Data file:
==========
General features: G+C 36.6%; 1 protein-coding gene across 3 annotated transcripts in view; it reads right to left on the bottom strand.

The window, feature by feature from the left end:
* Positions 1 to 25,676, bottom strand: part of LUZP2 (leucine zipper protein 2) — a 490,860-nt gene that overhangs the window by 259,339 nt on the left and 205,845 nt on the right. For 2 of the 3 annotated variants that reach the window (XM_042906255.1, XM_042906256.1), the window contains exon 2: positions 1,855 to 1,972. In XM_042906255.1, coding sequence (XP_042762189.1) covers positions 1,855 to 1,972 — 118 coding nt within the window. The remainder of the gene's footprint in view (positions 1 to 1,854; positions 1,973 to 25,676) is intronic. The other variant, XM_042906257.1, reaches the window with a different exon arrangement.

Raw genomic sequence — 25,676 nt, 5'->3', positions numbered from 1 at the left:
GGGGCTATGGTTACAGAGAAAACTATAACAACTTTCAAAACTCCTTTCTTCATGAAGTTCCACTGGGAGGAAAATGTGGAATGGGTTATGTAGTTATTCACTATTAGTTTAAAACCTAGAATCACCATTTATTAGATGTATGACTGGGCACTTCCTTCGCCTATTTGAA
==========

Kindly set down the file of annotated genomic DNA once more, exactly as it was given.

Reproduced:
General features: G+C 36.6%; 1 protein-coding gene across 3 annotated transcripts in view; it reads right to left on the bottom strand.

The window, feature by feature from the left end:
* Positions 1 to 25,676, bottom strand: part of LUZP2 (leucine zipper protein 2) — a 490,860-nt gene that overhangs the window by 259,339 nt on the left and 205,845 nt on the right. For 2 of the 3 annotated variants that reach the window (XM_042906255.1, XM_042906256.1), the window contains exon 2: positions 1,855 to 1,972. In XM_042906255.1, coding sequence (XP_042762189.1) covers positions 1,855 to 1,972 — 118 coding nt within the window. The remainder of the gene's footprint in view (positions 1 to 1,854; positions 1,973 to 25,676) is intronic. The other variant, XM_042906257.1, reaches the window with a different exon arrangement.

Raw genomic sequence — 25,676 nt, 5'->3', positions numbered from 1 at the left:
GGGGCTATGGTTACAGAGAAAACTATAACAACTTTCAAAACTCCTTTCTTCATGAAGTTCCACTGGGAGGAAAATGTGGAATGGGTTATGTAGTTATTCACTATTAGTTTAAAACCTAGAATCACCATTTATTAGATGTATGACTGGGCACTTCCTTCGCCTATTTGAA